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Introduction to fluxionality

It does not take an extensive knowledge of chemistry to understand that as-drawn chemical structures do not give an entirely correct picture of molecules. Unlike drawings, molecules are not stationary objects in solution, the gas phase, or even in the solid state. Bonds can rotate, bend, and stretch, and the molecule can even undergo conformational changes. Rotation, bending, and stretching do not typically interfere with characterization techniques, but conformational changes occasionally complicate analyses, especially nuclear magnetic resonance (NMR).

For the present discussion, a fluxional molecule can be defined as one that undergoes an intramolecular reversible interchange between two or more conformations. Fluxionality is specified as intramolecular to differentiate from ligand exchange and complexation mechanisms, intermolecular processes. An irreversible interchange is more of a chemical reaction than a form of fluxionality. Most of the following examples alternate between two conformations, but more complex fluxionality is possible. Additionally, this module will focus on inorganic compounds. In this module, examples of fluxional molecules, NMR procedures, calculations of energetics of fluxional molecules, and the limitations of the approach will be covered.

Examples of fluxionality

Bailar twist

Octahedral trischelate complexes are susceptible to Bailar twists, in which the complex distorts into a trigonal prismatic intermediate before reverting to its original octahedral geometry. If the chelates are not symmetric, a Δ enantiomer will be inverted to a Λ enantiomer. For example not how in [link] with the GaL 3 complex of 2,3-dihydroxy-N,N‘-diisopropylterephthalamide ( [link] ) the end product has the chelate ligands spiraling the opposite direction around the metal center.

Bailar twist of a gallium catchetol tris -chelate complex. Adapted from B. Kersting, J. R. Telford, M. Meyer, and K. N. Raymond, J. Am. Chem. Soc. , 1996, 118, 5712.
Substituted catchetol ligand 2,3-dihydroxy-N,N‘-diisopropylterephthalamide. Adapted from Kersting, B., Telford, J.R., Meyer, M., Raymond, K.N.; J. Am. Chem. Soc. , 1996, 118, 5712.

Berry pseudorotation

D 3h compounds can also experience fluxionality in the form of a Berry pseudorotation (depicted in [link] ), in which the complex distorts into a C 4v intermediate and returns to trigonal bipyrimidal geometry, exchanging two equatorial and axial groups . Phosphorous pentafluoride is one of the simplest examples of this effect. In its 19 FNMR, only one peak representing five fluorines is present at 266 ppm, even at low temperatures. This is due to interconversion faster than the NMR timescale.

Berry pseudorotation of phosphorus pentafluoride.

Sandwich and half-sandwich complexes

Perhaps one of the best examples of fluxional metal complexes is (π 5 -C 5 H 5 )Fe(CO) 2 1 -C 5 H 5 ) ( [link] ). Not only does it have a rotating η 5 cyclopentadienyl ring, it also has an alternating η 1 cyclopentadienyl ring (Cp). This can be seen in its NMR spectra in [link] . The signal for five protons corresponds to the metallocene Cp ring (5.6 ppm). Notice how the peak remains a sharp singlet despite the large temperature sampling range of the spectra. Another noteworthy aspect is how the multiplets corresponding to the other Cp ring broaden and eventually condense into one sharp singlet.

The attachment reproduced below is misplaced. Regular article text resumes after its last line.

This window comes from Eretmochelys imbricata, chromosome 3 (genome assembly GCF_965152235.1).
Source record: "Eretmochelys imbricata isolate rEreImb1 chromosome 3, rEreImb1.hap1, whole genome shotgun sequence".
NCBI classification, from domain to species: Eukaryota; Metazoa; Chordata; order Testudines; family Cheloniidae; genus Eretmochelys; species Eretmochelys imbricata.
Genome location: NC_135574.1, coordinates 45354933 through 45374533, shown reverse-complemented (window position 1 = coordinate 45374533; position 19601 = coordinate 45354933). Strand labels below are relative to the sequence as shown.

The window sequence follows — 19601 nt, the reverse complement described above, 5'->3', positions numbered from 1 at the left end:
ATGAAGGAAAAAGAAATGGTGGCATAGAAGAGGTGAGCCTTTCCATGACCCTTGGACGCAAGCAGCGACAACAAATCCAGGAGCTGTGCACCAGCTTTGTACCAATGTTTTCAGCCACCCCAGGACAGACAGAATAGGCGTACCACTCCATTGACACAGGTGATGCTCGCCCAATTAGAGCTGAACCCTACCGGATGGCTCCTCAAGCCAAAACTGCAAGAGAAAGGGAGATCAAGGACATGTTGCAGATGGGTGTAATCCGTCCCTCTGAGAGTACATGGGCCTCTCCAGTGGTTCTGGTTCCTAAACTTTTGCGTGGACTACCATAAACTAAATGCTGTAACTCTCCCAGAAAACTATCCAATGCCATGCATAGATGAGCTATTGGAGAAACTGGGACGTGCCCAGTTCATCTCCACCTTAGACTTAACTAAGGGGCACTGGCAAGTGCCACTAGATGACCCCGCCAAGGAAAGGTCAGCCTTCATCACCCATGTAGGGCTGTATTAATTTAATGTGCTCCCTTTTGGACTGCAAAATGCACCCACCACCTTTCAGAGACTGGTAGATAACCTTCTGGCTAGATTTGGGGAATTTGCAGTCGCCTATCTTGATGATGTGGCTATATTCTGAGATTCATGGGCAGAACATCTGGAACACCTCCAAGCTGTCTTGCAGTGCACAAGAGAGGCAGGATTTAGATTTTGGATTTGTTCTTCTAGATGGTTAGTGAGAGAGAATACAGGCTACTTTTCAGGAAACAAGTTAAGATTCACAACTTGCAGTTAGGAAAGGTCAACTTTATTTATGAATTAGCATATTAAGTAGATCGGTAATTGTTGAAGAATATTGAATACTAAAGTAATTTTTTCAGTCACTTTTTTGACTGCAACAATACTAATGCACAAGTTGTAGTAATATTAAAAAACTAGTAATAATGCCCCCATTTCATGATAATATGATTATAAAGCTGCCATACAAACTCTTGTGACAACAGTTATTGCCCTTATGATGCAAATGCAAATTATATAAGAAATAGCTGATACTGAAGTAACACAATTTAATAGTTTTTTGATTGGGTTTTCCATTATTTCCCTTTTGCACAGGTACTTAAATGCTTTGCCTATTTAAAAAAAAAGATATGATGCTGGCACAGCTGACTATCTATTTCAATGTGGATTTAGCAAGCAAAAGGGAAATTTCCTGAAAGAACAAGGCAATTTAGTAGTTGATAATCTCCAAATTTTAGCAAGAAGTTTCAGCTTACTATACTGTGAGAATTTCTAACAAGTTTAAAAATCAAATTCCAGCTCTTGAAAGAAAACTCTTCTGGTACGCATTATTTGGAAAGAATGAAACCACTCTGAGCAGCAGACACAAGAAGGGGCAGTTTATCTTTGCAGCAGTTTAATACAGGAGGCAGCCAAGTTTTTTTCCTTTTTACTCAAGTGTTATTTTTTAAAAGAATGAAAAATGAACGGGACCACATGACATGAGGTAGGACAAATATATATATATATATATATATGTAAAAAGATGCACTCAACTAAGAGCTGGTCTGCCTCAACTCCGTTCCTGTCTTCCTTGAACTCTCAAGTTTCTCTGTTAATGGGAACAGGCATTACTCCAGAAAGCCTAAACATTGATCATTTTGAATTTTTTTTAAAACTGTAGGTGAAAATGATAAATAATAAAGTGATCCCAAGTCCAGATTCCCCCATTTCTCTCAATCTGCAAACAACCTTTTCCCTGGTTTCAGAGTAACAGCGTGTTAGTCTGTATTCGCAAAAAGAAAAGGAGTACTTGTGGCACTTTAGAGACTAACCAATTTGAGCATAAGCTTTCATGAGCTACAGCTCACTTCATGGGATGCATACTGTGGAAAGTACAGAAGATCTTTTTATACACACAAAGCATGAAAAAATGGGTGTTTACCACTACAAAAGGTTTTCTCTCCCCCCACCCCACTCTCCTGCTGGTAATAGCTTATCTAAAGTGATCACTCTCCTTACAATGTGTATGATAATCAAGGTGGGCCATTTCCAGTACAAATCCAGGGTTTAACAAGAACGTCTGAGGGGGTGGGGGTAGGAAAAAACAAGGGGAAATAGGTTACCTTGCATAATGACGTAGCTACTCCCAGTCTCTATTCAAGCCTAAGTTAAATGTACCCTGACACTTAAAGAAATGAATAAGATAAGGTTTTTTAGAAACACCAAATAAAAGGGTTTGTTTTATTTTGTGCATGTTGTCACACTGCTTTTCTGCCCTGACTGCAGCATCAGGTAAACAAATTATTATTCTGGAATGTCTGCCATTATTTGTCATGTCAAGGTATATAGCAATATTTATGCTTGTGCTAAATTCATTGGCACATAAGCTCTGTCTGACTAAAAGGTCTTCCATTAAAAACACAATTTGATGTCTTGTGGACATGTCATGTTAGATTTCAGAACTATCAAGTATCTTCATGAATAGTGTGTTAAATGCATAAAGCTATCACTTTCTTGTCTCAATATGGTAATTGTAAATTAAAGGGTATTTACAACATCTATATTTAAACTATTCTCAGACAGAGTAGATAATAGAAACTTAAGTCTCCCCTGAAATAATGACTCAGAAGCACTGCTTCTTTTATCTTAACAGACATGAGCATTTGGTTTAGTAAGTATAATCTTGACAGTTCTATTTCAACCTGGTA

Questions & Answers

Do somebody tell me a best nano engineering book for beginners?
s. Reply
what is fullerene does it is used to make bukky balls
Devang Reply
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what is the Synthesis, properties,and applications of carbon nano chemistry
Abhijith Reply
so some one know about replacing silicon atom with phosphorous in semiconductors device?
s. Reply
Yeah, it is a pain to say the least. You basically have to heat the substarte up to around 1000 degrees celcius then pass phosphene gas over top of it, which is explosive and toxic by the way, under very low pressure.
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s. Reply
of graphene you mean?
or in general
in general
Graphene has a hexagonal structure
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Sanket Reply
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Damian Reply
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abeetha Reply
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Sravani Reply
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Victor Reply
Yes, Nanotechnology has a very fast field of applications and their is always something new to do with it...
Himanshu Reply
good afternoon madam
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In this morden time nanotechnology used in many field . 1-Electronics-manufacturad IC ,RAM,MRAM,solar panel etc 2-Helth and Medical-Nanomedicine,Drug Dilivery for cancer treatment etc 3- Atomobile -MEMS, Coating on car etc. and may other field for details you can check at Google
anybody can imagine what will be happen after 100 years from now in nano tech world
after 100 year this will be not nanotechnology maybe this technology name will be change . maybe aftet 100 year . we work on electron lable practically about its properties and behaviour by the different instruments
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Prasenjit Reply
At high concentrations (>0.01 M), the relation between absorptivity coefficient and absorbance is no longer linear. This is due to the electrostatic interactions between the quantum dots in close proximity. If the concentration of the solution is high, another effect that is seen is the scattering of light from the large number of quantum dots. This assumption only works at low concentrations of the analyte. Presence of stray light.
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